• sanctions have been increased for employers who fail to adequately assess workers’ health and safety risks at workplaces involving high levels of danger and exposure to risks. The new act foresees sanctions ranging from fines of a minimum of €8,000 to a prison sentence of between six and 18 months in more serious cases. The act stipulates lighter sanctions in terms of punitive or financial penalties for companies which immediately comply with the new health and safety rules. For employers who are found responsible for having caused work-related injuries or even a fatal injury, administrative sanctions of up to €1.5 million will be applied, along with the suspension of business activities – this measure must still be added to the existing legislation which covers manslaughter and bodily harm;
  • the norms regarding employment contracts, and in particular those of subcontracted work, have been reviewed, since data have shown that a significant number of violations and work-related accidents occur in subcontractors’ working environments. The correct application of health and safety regulations at the workplace will become a compulsory selection criterion for winning public contracts;
  • to facilitate accident prevention, new funds will be made available to better inform workers and employers in SMEs, because smaller companies rarely have trade union representation, despite the high number of accidents in these workplaces. Moreover, the subject of health and safety at the workplace will be included in the educational programmes of schools and universities;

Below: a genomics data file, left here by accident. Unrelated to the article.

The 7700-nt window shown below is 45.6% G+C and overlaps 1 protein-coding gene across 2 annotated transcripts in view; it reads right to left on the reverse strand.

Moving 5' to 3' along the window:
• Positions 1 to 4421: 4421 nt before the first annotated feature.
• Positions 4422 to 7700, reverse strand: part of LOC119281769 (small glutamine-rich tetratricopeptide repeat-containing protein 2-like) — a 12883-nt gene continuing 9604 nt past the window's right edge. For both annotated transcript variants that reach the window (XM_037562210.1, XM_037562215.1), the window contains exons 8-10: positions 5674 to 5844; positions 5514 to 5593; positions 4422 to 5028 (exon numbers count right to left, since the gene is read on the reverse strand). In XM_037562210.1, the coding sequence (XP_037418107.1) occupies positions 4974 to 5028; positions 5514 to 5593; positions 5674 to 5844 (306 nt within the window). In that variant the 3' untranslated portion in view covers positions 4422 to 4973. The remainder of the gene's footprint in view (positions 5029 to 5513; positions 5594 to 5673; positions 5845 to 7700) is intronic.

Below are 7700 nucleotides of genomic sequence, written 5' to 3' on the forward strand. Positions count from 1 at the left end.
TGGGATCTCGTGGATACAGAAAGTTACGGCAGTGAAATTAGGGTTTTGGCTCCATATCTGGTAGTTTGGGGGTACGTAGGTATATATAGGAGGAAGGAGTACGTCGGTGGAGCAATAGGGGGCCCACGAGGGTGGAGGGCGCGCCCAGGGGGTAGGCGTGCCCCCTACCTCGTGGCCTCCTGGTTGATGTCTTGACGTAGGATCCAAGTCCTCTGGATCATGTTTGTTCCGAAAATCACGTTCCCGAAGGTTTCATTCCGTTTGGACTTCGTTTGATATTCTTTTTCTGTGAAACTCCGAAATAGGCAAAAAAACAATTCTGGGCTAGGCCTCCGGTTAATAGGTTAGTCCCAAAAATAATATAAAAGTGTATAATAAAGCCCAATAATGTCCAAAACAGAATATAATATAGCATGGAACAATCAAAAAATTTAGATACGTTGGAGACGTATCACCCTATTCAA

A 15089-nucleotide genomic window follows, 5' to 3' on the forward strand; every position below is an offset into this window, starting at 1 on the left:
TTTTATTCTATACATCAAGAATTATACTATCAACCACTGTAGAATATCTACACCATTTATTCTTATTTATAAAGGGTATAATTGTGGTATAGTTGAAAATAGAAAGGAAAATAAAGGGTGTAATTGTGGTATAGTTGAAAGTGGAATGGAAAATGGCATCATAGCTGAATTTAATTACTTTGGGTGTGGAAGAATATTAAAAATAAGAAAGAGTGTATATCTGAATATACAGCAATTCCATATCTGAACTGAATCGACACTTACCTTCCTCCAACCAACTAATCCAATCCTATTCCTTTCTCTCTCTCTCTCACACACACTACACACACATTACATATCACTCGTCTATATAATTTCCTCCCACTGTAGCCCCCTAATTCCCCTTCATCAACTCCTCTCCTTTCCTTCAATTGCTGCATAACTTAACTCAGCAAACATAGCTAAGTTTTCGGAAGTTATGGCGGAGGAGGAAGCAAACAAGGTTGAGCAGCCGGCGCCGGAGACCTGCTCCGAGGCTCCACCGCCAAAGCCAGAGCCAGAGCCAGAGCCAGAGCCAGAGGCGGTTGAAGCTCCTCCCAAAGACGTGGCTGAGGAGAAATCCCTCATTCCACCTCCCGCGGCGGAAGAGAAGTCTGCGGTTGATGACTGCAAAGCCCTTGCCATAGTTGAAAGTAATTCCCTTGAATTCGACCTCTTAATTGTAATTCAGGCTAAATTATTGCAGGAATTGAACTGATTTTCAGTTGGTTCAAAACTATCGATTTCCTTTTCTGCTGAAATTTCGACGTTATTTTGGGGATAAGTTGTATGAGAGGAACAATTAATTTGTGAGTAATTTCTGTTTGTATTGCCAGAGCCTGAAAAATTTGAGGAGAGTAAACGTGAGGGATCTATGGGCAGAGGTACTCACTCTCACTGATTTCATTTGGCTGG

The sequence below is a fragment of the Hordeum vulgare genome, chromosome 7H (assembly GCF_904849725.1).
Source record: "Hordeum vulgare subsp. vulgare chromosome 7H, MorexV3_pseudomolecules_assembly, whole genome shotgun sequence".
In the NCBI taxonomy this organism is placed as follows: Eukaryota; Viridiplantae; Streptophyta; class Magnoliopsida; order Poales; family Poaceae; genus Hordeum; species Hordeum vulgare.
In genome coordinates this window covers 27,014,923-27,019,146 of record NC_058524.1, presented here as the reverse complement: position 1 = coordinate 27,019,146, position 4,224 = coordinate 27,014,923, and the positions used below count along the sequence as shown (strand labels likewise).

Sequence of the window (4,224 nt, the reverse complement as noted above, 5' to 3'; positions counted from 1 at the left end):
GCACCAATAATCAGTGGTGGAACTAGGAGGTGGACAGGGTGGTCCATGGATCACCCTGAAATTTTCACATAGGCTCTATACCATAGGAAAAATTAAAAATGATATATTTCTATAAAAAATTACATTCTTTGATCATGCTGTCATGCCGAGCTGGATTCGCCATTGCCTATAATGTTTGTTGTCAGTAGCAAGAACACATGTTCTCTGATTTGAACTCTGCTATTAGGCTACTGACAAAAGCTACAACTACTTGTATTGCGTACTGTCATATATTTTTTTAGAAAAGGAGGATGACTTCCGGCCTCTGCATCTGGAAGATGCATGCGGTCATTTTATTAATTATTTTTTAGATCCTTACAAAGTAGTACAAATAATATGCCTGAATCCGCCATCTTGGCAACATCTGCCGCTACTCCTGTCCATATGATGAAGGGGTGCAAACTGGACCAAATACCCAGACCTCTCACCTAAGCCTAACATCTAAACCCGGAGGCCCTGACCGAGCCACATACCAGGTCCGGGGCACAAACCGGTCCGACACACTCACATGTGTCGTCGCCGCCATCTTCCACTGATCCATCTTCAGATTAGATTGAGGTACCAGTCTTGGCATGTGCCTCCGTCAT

• monitoring and protection activities will be coordinated to make the best use of resources and eliminate overlapping, thus improving the efficacy of interventions. Furthermore, a public information system will be set up, involving the social partners, which will organise and enhance the circulation of information about occupational injuries and labour inspections. This, in turn, will facilitate the interventions of the state, and local and regional bodies;
  • a health and personal risk booklet will be distributed to all workers.

Reactions of social partners

According to the former Minister of Labour, Cesare Damiano, the new act is the result of ‘considerable work’ and ‘is one of the most comprehensive forms of legislation at European level’.

The trade unions have welcomed the measures contained in the new act. The Confederal Secretary of the General Confederation of Italian Workers (Confederazione Generale Italiana del Lavoro, Cgil), Paola Agnello Modica, also expressed her satisfaction about the fact that ‘the ministers of health and labour have continuously cooperated with the social partners’.

However, on the employer side, the Confederation of Italian Industry (Confederazione Generale dell’Industria Italiana, Confindustria) has criticised the new act. In fact, its President, Luca Cordero di Montezemolo, has declared that the consolidated act focuses excessively on sanctions rather than prevention measures.

Commentary

The new Consolidated Act on health and safety at the workplace is particularly important, as it also stipulates measures aiming to prevent work-related accidents. It considers such measures as a fundamental aspect of public policies, by obliging companies to identify high-risk situations and consequently inform the workers concerned about these risks, regardless of the type of employment relationship.

Vilma Rinolfi, Domenico Paparella and Sofia Sanz, Cesos